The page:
Monday, December 10, 2007

Gore Accepts Nobel Prize

Gore accepts Nobel Peace Prize

Today, Al Gore accepted the 2007 Nobel Peace Prize for his work to combat Global Warming. Gore's speech was another plea that we realize the damage we have done, and continue to do, and finally decide to become active.

An excerpt from his speech:

"But unlike most other forms of pollution, CO2 is invisible, tasteless, and odorless — which has helped keep the truth about what it is doing to our climate out of sight and out of mind. Moreover, the catastrophe now threatening us is unprecedented — and we often confuse the unprecedented with the improbable.

We also find it hard to imagine making the massive changes that are now necessary to solve the crisis. And when large truths are genuinely inconvenient, whole societies can, at least for a time, ignore them. Yet as George Orwell reminds us: “Sooner or later a false belief bumps up against solid reality, usually on a battlefield.”

For more information here are some good websites:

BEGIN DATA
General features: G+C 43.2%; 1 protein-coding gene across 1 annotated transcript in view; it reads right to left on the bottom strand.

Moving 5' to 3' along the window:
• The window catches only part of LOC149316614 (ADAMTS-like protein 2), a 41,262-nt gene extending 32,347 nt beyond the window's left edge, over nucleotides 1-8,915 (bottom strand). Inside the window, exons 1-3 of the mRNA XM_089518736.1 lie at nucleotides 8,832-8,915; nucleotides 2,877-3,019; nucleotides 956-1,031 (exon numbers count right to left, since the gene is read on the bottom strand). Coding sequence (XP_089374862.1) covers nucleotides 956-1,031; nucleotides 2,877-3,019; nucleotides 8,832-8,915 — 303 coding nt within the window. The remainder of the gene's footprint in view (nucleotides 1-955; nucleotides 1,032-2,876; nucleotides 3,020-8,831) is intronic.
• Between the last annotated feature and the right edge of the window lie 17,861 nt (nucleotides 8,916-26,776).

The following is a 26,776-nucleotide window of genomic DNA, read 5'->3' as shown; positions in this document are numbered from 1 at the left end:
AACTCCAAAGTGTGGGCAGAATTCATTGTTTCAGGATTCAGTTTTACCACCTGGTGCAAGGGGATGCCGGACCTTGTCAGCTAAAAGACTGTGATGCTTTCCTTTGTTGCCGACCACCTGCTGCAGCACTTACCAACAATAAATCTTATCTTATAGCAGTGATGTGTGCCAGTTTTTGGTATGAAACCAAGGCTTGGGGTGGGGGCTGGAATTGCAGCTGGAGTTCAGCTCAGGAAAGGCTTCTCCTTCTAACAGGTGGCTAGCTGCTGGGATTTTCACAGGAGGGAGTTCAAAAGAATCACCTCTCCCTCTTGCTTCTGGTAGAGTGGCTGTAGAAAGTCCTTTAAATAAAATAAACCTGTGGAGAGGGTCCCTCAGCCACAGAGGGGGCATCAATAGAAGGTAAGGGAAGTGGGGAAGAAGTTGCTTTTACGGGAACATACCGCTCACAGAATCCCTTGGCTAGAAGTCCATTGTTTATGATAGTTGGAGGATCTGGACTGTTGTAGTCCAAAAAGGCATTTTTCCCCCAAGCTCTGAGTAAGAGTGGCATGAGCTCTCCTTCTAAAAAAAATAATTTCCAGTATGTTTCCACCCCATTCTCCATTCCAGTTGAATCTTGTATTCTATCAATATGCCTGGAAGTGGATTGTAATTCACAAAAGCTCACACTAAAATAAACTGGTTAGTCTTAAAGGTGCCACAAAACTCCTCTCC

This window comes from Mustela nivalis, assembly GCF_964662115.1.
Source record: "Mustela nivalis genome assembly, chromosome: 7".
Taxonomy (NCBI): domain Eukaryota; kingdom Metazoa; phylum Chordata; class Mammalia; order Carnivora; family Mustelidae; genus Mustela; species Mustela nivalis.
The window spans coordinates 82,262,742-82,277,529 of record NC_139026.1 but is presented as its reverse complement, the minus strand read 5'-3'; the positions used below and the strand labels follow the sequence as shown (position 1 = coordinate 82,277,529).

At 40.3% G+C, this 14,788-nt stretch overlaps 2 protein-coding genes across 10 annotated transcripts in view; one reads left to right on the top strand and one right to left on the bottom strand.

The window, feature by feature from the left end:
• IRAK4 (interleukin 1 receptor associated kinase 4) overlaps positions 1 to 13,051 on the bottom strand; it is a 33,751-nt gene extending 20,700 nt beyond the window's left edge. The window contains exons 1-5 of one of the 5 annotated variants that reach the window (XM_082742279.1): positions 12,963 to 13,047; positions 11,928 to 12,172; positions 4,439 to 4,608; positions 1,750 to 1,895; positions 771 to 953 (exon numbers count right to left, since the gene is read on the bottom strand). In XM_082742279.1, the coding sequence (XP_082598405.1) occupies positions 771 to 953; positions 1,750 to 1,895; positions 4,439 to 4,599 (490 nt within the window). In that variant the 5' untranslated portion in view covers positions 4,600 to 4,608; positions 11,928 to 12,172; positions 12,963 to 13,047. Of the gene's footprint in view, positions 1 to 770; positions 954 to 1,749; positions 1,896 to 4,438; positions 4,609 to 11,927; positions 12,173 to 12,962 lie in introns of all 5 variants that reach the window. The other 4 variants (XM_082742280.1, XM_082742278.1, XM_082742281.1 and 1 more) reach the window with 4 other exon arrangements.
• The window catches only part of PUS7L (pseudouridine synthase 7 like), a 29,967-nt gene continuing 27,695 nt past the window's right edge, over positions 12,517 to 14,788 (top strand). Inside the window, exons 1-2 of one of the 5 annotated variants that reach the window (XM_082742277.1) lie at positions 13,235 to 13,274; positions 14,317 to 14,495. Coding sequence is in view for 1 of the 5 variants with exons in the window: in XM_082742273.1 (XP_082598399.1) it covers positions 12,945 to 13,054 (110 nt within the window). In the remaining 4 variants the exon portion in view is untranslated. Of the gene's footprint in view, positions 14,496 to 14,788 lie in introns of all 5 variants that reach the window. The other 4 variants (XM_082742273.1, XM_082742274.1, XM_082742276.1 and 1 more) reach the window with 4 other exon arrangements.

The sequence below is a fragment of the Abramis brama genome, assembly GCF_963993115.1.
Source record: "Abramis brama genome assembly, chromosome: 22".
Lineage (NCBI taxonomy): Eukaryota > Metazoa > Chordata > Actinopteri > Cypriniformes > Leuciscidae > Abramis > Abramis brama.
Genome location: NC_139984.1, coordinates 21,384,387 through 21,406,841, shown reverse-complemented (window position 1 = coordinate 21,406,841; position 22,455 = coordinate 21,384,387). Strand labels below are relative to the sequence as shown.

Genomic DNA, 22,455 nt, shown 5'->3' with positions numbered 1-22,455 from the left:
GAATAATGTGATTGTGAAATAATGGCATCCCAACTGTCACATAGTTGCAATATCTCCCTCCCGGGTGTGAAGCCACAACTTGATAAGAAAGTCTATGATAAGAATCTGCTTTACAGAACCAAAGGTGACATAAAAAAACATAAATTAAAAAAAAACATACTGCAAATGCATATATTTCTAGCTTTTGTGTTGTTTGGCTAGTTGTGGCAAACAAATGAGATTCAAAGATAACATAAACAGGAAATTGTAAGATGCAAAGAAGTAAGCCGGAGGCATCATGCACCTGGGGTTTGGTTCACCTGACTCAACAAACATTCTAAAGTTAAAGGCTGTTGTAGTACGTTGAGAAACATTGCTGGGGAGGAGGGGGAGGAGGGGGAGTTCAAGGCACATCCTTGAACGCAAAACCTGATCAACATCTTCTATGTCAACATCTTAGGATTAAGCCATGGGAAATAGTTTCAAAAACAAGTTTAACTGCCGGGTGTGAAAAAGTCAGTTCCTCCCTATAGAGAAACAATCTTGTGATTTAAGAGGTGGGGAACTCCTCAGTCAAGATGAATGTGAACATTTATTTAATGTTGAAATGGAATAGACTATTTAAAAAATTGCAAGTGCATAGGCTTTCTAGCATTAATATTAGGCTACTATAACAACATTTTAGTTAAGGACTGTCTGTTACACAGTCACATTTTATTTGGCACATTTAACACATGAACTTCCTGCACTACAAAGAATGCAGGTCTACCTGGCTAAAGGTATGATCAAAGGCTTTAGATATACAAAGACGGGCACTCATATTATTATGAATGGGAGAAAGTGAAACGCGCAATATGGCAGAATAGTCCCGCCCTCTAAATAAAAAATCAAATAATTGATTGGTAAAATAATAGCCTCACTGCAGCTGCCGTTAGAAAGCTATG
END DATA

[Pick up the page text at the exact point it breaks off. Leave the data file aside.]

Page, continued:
EPA on Climate Change
Step It Up 2007
Bill McKibben
Natural Resources Defense Council
Al Gore

Stop Global Warming

Sunday, December 9, 2007

Drawing from New Ideas.

The New York Times did an animation on the advancements in Alternative Energy over the past year. It's pretty awesome.

Also, here is a video explaining how engineers and scientist are trying to figure out how to harness wave energy. One of the engineers described it as, "it's kind of like the shaking flashlight, except a little more complicated."

Sunday, November 18, 2007

Ode to Eric Carle.

So at my semi-new apartment building, in the warmer months, people had placed their geraniums outside. Since I have one I thought I'd leave it downstairs, and let it hang out with some of it's own. However, as the weather turned colder, it had to come back inside.
Yesterday as I was watering it I saw some rather large holes it the leaves...